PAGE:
Deadly flooding five years ago continues to haunt many West Virginia communities, and advocates called on the state to update its flood-resilience plan to ensure as stronger and more frequent storms happen, counties are prepared.
The 2016 floods cost the state an estimated $300 million in damages.
Angie Rosser, executive director of the West Virginia Rivers Coalition, said the impact of the event hasn’t left the minds of residents.
“Our rugged terrain and the fact that so many communities are located along our rivers and streams make us especially vulnerable,” Rosser explained. “So, it’s certainly on the forefront of our minds.”
Some lawmakers called on the state to use surplus funds toward mitigation efforts.
The West Virginia Conservation Agency has a list of more than 100 “high-hazard” dams, meaning dam failure could result in loss of life and property.
Mathew Sanders, senior manager of the Flood Prepared Communities Initiative for The Pew Charitable Trusts, said development laden with concrete and asphalt increases West Virginia’s flood risk.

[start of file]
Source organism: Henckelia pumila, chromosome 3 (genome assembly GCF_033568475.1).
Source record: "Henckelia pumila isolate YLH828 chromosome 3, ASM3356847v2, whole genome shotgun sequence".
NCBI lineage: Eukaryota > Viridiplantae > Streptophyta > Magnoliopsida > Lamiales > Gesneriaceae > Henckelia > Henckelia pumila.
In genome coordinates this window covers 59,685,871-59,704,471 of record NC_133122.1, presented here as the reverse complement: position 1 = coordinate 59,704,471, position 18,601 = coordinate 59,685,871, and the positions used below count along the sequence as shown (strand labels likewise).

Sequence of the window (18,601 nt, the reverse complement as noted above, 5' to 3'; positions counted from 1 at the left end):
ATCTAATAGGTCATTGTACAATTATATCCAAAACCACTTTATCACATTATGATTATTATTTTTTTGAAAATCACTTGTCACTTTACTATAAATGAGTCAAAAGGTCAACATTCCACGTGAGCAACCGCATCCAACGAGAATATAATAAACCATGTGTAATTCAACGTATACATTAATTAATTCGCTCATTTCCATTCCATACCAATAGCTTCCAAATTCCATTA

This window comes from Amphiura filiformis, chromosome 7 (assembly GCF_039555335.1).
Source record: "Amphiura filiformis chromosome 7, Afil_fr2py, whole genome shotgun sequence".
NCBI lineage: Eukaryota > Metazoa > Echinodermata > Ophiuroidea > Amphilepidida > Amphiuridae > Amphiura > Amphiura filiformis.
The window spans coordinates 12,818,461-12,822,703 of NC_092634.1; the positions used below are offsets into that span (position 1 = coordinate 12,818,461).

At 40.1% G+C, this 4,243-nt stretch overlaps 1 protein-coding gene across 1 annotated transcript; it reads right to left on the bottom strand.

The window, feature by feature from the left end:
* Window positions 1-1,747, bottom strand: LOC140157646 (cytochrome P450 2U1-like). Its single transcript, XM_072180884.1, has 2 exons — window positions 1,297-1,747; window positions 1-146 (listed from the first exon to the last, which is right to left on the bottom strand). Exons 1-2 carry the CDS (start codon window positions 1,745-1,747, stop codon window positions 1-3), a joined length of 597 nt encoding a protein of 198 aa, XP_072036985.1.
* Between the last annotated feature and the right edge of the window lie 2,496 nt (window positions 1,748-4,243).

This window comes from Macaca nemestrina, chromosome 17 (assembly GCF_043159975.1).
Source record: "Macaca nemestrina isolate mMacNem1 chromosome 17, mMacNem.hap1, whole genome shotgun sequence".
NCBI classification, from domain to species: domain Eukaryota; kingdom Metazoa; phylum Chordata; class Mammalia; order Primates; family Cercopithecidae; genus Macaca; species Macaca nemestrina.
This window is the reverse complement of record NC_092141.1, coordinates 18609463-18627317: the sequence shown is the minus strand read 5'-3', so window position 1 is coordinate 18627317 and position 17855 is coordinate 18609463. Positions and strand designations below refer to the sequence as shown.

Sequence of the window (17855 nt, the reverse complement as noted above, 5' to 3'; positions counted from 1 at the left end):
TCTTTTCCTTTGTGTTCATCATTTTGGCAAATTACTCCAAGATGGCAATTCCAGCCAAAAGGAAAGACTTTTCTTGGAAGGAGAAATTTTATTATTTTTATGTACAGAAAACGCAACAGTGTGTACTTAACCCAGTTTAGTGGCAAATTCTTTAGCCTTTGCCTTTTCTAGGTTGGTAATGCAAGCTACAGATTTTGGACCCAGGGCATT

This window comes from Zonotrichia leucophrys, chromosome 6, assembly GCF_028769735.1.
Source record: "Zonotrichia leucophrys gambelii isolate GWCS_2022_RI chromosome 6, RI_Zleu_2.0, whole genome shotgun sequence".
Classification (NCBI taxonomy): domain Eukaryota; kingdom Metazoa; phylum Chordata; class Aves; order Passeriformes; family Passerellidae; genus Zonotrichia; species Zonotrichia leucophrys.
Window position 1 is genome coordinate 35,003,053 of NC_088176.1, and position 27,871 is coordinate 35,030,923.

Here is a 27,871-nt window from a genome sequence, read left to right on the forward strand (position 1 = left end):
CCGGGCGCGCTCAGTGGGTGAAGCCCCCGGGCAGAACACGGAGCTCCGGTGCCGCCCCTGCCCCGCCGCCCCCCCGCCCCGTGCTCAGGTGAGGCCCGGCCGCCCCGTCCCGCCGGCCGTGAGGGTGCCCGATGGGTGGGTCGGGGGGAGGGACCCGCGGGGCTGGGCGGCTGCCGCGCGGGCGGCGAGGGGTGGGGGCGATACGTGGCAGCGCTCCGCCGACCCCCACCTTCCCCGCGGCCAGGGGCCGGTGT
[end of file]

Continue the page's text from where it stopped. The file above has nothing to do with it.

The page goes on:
“The state has done a fantastic job over the last five years effectuating long-term recovery from that event in 2016,” Sanders acknowledged. “And now they really have an opportunity to pivot in a more forward-thinking fashion.”
Rosser argued there is untapped potential in looking at natural solutions to help minimize the worst effects of flooding, strategies that use nature’s ability to detain and retain water.
“We’ve got a lot of wetlands and floodplains that we can look at with new eyes and see nature as an ally of restoring natural functions of floodplains,” Rosser contended.
Research shows heavy rain over the state’s rugged topography is the costliest and most severe natural hazard for the state.
Since 2005, West Virginia has received more than 16 FEMA disaster declarations, the majority of which were related to severe storms and flooding events.